Published 30th October 2017
Last week I traded my iPhone for a Google Pixel 2, after nine years of being a faithful iPhone fan. In the article I explained my reasons for wanting to switch away from Apple to Google. As it turns out, quite a few people have found themselves in the similar position of considering switching away from iOS to Android and are interested in my experience with it. So this post is, in no particular order, a short list of my experiences and opinions so far after owning a Google Pixel 2 for a week.
Lets not beat about the bush here. The camera on the Pixel 2 is incredible! Way better than any other smartphone camera I’ve ever used. Portrait Mode in particular blew me away (although it’s not perfect, more on that below). This was the very first picture I took to test the camera.
The depth of colour, texture detail, low light handling, and accuracy of the software powered “Portrait Mode” effect make for an amazing result. Combined with the AMOLED screen, viewing photos on the Pixel 2 is truly incredible. It’s definitely the thing that blows you away on this phone. Everyone I show my photos to is very impressed.
That being said, after using the camera for a while you begin to notice where the AI powered Portrait Mode begins to fall down. Take the following image:
There are a few noticeable things in this photo that are consistently recreate-able when using Portrait Mode:
While these issues are nit-picky, sometimes they can be very obvious in your photos which ruins the whole effect. On the upside my hope is that, as Portrait Mode is AI powered, it will improve over time and these niggly issues can be ironed out.
At this point I’d be interested to compare the AI powered Portrait Mode effect of the Pixel 2 to the dual-camera solution that the iPhone went with to compare the quality of the results. Let me know in the comments if you have anything to add here.
This one is actually a pretty big gripe with me at this point. I never had any issues with the fingerprint sensor on my iPhone and the scanning process seemed to work well enough to cover the edge of my fingers properly. On the Pixel 2, however, it didn’t ask me to scan the edges of my finger when registering my fingerprint, and you can notice the difference. I quite often get a “not recognised” attempt when trying to unlock my phone which is annoying as most times I need to do it twice.
And that’s not even the worst of it. The fingerprint sensor is fast and sensitive. Which seems like a good thing. Until you realise that, because the sensor is on the back of the phone, every time I put my hand in my pocket and brush the phone with any part of my hand, the phone thinks I’m trying to unlock it. It also vibrates slightly when you get a “not recognised” attempt. At first I thought I was getting lots of notifications on my phone while my hand was in my pocket, until I realised what was happening. It was trying to unlock my phone every time my knuckles brushed the back of the phone.
There was even a couple of times when I pulled my phone out of my pocket to find that fingerprint sensing had been temporarily disabled as it thought I had been trying to unlock my phone and failed too many times (thankfully I could still use the pin fallback in this situation). Very annoying.
Overall the battery life seems better than my iPhone 7. Last weekend I was at a wedding all day (e.g. 3 hours of Spotify over bluetooth in the car, many photos taken etc.) and it lasted all day.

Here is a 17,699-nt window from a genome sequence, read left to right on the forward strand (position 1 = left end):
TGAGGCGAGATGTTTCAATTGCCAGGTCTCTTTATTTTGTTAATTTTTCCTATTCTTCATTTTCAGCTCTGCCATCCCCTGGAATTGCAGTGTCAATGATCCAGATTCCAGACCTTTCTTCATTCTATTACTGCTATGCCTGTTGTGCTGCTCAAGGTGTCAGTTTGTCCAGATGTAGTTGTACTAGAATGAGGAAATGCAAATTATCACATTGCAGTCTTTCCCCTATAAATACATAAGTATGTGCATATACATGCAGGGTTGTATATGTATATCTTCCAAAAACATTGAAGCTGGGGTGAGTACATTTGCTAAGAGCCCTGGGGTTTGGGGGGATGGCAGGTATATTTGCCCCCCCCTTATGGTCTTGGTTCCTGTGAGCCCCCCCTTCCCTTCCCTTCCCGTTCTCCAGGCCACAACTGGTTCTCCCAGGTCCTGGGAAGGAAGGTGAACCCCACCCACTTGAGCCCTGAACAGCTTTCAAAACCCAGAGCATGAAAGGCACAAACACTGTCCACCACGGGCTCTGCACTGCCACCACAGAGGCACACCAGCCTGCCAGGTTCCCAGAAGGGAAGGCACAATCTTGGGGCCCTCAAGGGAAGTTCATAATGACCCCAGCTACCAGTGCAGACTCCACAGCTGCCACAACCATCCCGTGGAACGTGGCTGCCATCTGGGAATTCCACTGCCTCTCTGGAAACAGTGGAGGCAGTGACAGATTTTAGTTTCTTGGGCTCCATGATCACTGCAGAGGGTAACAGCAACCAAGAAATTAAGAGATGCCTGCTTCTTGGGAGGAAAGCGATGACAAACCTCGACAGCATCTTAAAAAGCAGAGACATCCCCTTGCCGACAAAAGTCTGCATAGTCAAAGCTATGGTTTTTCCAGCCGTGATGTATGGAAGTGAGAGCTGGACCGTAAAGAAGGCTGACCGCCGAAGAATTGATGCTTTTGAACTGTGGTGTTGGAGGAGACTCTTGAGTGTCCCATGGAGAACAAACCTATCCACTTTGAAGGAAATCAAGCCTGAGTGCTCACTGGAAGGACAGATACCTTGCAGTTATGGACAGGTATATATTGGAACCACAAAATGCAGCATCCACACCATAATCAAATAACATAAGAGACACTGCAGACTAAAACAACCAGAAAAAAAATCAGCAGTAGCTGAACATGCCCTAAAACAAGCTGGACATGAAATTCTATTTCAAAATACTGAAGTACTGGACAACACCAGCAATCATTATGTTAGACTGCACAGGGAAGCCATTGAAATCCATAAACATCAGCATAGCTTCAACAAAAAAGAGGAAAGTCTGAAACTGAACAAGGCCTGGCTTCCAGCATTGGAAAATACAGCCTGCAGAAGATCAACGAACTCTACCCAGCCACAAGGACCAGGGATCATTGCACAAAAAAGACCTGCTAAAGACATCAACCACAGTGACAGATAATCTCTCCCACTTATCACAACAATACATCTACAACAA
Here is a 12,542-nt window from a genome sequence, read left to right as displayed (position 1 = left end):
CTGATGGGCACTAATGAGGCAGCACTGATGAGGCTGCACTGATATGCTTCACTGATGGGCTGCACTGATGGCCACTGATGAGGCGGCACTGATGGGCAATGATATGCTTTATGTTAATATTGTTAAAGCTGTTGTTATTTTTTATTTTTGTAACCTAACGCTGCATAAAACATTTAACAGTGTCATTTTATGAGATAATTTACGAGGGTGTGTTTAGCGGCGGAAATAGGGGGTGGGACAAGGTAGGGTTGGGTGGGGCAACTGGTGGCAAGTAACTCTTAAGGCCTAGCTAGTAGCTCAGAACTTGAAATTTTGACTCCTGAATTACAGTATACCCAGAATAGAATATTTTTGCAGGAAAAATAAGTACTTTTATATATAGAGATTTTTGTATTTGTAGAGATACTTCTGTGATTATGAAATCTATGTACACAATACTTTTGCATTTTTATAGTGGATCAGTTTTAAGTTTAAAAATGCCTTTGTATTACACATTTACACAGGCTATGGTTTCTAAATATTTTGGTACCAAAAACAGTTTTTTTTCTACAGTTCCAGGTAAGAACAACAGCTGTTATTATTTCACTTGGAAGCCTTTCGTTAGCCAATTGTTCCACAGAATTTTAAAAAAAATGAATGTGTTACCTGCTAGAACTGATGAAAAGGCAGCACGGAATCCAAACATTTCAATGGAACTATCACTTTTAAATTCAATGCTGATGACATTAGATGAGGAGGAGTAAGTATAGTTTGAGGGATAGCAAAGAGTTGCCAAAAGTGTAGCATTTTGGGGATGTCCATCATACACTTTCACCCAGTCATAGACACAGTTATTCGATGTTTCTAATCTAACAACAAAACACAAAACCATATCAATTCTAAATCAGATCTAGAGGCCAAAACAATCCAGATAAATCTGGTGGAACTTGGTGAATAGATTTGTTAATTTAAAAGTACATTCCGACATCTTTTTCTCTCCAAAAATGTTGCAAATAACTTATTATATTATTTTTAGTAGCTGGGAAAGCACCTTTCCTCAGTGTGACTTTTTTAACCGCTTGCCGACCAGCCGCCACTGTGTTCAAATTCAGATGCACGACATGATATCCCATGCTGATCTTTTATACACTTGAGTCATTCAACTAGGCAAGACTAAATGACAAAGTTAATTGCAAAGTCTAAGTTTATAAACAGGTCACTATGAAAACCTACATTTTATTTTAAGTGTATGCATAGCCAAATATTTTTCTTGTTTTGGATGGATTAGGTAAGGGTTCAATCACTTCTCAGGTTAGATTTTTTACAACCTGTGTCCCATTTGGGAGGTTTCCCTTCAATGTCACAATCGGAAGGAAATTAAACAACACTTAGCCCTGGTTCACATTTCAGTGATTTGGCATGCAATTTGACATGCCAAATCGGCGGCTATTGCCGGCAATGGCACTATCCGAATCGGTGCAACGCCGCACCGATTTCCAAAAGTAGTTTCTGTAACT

First, let me say that the built in “Transfer from iOS” setup that comes with the Pixel 2 worked well and I had all my contacts, photos, apps etc. transferred within 30 mins. I have to acknowledge at this point that I already use Google for things like contact syncing and photos, so this process was probably easier for me, but it seemed to work well in general.
The other thing that was nice about switching to Android from iOS is that all of the day-to-day apps that I use on iOS have comparable versions for Android. This is what my home screen currently looks like.
As you can see apps like Newton (email), Todoist, RBS (banking) etc. are all available on Android which makes the migration far easier than I expected.
Actually, the apps I’ve been most disappointed with so far are Twitter alternatives and Facebook. The Facebook app, despite being an “official” app, seems like a buggy mess compared to the iOS version. Having the navbar at the top is annoying and seems strange given it’s at the bottom of the screen in the iOS app. And let’s not get started about trying to tag people in photos 🤦♂
I’ve never been a fan of the official Twitter app and I’m a big fan of Tweetbot on iOS. The Twitter alternatives on Android seem poor in comparison. Basically I just want Tweetbot for Android.
Apps aside, I’ve found Android to be alright for the most part. One of my biggest worries moving away from iOS is that Android would be a disappointing mess. However, I’ve been pleasantly surprised.
There are some Google-specific touches that are really nice. Like being notified if “this may be a spam call”, Google Assistant suggesting reminders for things it’s seen in your emails and being notified of current traffic in the area when you get into the car, to name a few examples. In general Assistant is excellent and picks up my Scottish accent very well (which I already knew from owning a Google Home for a while). It’s a big improvement over Siri, even though I don’t really use it in earnest.
Don’t get me wrong, Android isn’t perfect. I’ve come across a couple of small bugs (e.g. sometimes touches aren’t picked up correctly) and things like notifications are still pretty hard to wrangle (i.e. not huge improvement over iOS). Another thing that annoys me is that Allo (Google’ iMessage alternative) doesn’t have native support for SMS, so I can’t use it as a direct replacement for iMessage (meaning I hardly use it at all). But in general, Android has been O.K. so far.